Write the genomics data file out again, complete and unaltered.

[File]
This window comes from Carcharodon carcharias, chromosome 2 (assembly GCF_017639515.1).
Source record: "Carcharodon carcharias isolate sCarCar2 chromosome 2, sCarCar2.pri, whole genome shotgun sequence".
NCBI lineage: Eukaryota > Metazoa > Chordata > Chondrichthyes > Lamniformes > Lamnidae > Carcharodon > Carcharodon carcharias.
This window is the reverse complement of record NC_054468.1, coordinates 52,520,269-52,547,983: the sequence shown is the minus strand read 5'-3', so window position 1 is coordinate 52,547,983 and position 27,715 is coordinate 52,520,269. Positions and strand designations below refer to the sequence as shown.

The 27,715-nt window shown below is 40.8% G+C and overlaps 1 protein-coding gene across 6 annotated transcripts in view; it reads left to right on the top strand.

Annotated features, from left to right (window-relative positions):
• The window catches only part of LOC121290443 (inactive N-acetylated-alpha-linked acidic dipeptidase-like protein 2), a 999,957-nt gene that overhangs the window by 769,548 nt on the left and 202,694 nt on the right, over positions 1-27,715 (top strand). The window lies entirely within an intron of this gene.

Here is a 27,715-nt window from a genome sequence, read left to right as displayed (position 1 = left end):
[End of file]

This window comes from Carcharodon carcharias, chromosome 2 (assembly GCF_017639515.1).
Source record: "Carcharodon carcharias isolate sCarCar2 chromosome 2, sCarCar2.pri, whole genome shotgun sequence".
NCBI lineage: Eukaryota > Metazoa > Chordata > Chondrichthyes > Lamniformes > Lamnidae > Carcharodon > Carcharodon carcharias.
This window is the reverse complement of record NC_054468.1, coordinates 52,520,269-52,547,983: the sequence shown is the minus strand read 5'-3', so window position 1 is coordinate 52,547,983 and position 27,715 is coordinate 52,520,269. Positions and strand designations below refer to the sequence as shown.

The 27,715-nt window shown below is 40.8% G+C and overlaps 1 protein-coding gene across 6 annotated transcripts in view; it reads left to right on the top strand.

Annotated features, from left to right (window-relative positions):
• The window catches only part of LOC121290443 (inactive N-acetylated-alpha-linked acidic dipeptidase-like protein 2), a 999,957-nt gene that overhangs the window by 769,548 nt on the left and 202,694 nt on the right, over positions 1-27,715 (top strand). The window lies entirely within an intron of this gene.

Here is a 27,715-nt window from a genome sequence, read left to right as displayed (position 1 = left end):